From left: Frank Janiszewski, the current president of Superior Die Set, Casimir H. Janiszewski, former CEO and current CEO Casimir S. Janiszewski via Plastics News.

Superior Die Set was founded by Kasimir Janiszewski in 1923. The company manufactures die sets, mold bases and three platen presses, among other products. Under the leadership of the third generation, Casimir S. Janiszewski and Frank Janiszewski, the company now has multiple manufacturing facilities, warehouses and distribution centers. Nick Janiszewski, fourth generation employee, stressed the importance of family lessons when he told Plastics News “The balance of the education about how things work here at Superior Die Set happens by putting in the hours—doing the hard work, getting the years of experience, and listening to and learning from the ‘history lessons’ taught to the younger generations by their elders.”

 

4. Teknor Apex

Jonathan Fain, left, and Michael Roberts of Teknor Apex Co via Plastics News.

Jonathan Fain, left, and Michael Roberts of Teknor Apex Co via Plastics News.

Alfred Fain founded Teknor Apex in 1924 and the company started as a tire recapper. During World War II, the company expanded into plastics due to a shortage of rubber, and today Alfred’s grandson, Jonathan Fain, is chairman and CEO of the company, overseeing more than 2,000 employees worldwide and annual revenue of more than $600 million. Of maintaining a family firm, Jonathan noted in Plastics News that “You need to work at it…That’s a real part of my job. One is to run the company and another is to keep family members informed. They’re kind of like shareholders.”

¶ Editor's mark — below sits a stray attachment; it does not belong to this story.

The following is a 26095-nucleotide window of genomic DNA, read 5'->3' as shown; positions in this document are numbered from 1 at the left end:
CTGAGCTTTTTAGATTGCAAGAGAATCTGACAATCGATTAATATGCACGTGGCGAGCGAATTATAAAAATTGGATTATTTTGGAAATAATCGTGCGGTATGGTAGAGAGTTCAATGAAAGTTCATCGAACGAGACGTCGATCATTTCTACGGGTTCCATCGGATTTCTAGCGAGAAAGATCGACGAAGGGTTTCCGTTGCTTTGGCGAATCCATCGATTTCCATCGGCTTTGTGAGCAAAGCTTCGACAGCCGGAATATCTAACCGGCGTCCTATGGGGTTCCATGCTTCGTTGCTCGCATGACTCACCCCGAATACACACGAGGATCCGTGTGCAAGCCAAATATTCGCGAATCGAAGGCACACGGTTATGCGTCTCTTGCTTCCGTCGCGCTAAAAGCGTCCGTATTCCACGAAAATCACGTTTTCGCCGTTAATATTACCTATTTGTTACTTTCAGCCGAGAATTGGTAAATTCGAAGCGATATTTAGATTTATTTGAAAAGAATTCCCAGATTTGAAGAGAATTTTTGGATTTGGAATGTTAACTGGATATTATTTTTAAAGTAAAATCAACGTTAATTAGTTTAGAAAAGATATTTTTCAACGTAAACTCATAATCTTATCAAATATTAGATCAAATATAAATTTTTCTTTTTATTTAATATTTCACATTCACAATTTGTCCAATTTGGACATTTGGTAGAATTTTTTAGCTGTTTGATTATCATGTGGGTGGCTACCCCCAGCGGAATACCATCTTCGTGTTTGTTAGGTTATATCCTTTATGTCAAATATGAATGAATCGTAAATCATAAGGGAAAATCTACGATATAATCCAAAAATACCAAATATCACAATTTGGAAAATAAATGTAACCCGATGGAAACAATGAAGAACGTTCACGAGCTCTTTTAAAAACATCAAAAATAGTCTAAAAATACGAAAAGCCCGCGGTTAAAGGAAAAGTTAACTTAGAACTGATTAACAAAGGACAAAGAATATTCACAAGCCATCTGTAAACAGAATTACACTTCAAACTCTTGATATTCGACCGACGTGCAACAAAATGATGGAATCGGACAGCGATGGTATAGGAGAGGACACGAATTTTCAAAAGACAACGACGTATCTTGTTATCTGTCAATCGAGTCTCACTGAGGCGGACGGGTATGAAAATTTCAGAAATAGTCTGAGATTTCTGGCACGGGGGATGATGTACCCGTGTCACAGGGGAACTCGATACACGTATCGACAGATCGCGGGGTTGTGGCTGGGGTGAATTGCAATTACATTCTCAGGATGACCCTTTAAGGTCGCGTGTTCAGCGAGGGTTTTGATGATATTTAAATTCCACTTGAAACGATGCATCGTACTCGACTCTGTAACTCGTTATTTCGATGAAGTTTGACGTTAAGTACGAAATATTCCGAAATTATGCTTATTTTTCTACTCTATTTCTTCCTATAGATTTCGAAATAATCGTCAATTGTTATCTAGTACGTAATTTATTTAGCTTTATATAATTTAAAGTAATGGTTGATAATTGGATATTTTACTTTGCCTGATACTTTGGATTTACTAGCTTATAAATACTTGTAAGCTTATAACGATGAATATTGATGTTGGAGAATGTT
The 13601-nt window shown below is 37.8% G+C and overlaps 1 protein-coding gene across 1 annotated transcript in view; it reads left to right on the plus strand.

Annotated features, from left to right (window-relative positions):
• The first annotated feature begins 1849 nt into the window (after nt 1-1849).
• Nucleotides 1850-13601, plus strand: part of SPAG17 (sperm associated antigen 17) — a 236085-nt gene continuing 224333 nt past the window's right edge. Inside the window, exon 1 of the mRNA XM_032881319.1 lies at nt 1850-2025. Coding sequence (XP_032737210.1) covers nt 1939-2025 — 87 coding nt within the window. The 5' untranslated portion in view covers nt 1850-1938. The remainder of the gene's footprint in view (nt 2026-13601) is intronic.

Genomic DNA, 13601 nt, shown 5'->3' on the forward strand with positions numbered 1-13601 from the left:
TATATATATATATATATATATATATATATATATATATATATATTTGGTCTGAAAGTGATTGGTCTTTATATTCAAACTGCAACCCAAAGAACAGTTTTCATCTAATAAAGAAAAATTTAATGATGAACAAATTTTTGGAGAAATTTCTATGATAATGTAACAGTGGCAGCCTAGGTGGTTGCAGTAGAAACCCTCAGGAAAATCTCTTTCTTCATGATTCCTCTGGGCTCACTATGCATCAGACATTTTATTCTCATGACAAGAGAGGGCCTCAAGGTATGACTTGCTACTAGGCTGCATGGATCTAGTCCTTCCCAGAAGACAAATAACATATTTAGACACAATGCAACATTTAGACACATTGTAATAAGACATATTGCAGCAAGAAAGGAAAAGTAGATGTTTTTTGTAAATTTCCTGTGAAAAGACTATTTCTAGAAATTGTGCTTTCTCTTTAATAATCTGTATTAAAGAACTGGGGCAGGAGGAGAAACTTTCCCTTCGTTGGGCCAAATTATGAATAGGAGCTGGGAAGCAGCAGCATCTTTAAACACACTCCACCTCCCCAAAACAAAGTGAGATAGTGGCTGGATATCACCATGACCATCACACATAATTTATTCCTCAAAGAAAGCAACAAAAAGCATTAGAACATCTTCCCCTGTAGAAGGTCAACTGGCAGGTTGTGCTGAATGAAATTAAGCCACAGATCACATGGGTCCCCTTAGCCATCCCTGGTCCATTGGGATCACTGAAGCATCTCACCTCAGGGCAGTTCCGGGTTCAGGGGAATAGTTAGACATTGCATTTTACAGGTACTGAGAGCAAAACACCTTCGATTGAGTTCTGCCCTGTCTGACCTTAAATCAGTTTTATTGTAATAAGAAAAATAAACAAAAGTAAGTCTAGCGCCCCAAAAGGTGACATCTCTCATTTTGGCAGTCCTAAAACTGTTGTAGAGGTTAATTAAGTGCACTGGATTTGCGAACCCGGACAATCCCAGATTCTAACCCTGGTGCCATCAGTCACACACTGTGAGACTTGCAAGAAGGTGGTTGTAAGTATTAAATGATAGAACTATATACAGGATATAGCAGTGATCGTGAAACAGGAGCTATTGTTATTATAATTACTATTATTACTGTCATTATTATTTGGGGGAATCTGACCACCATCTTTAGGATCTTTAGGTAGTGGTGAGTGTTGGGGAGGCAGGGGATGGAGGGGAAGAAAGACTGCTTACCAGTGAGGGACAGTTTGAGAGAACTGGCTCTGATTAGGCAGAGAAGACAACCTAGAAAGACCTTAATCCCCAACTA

5. Wittmann Battenfeld

Michael Wittmann at Fakuma via Plastics News.

Michael Wittmann at Fakuma via Plastics News.

In 1976, Dr. Werner Wittmann founded Wittmann to make water flow regulators. In 2008, Wittmann took over Battenfeld and expanded into injection molding and opened new production facilities in 7 countries. Today, Werner’s sons Michael and Thomas Wittmann hold leadership roles. Michael wants to keep the family legacy and has recently hired his son to work at the factory. According to Plastics News, Sonny Morneault, Wittmann’s vice president of sales at the company’s operation in Torrington, Conn., noted there are benefits to being a family-owned business: “There are many advantages but I think the most important is the ability to be nimble…We’re nimble and quick on our feet. That’s an invaluable benefit, for sure.”

 

 

Thursday, May 26th, 2016

Bridging the Gap between Policymakers and Business Owners

Every year, members of the plastics industry have the opportunity to fly to Washington, D.C. to meet directly with members of Congress and voice their opinions on policies that directly affect their line of business. The Plastics Industry Fly-In is a way to bridge the gap between policymakers and business owners. Members of Congress and their staffs deal with a number of issues and when they are able to put a face and story to a policy, it helps them make better informed decisions. Below are comments on the importance of the Fly-In from some industry members who have participated in past Fly-Ins:

TedFisher_headshot

Ted Fisher, Sales Director, ALAC International, Inc.: “I attended my first Fly-In in 2010, and haven’t missed one since.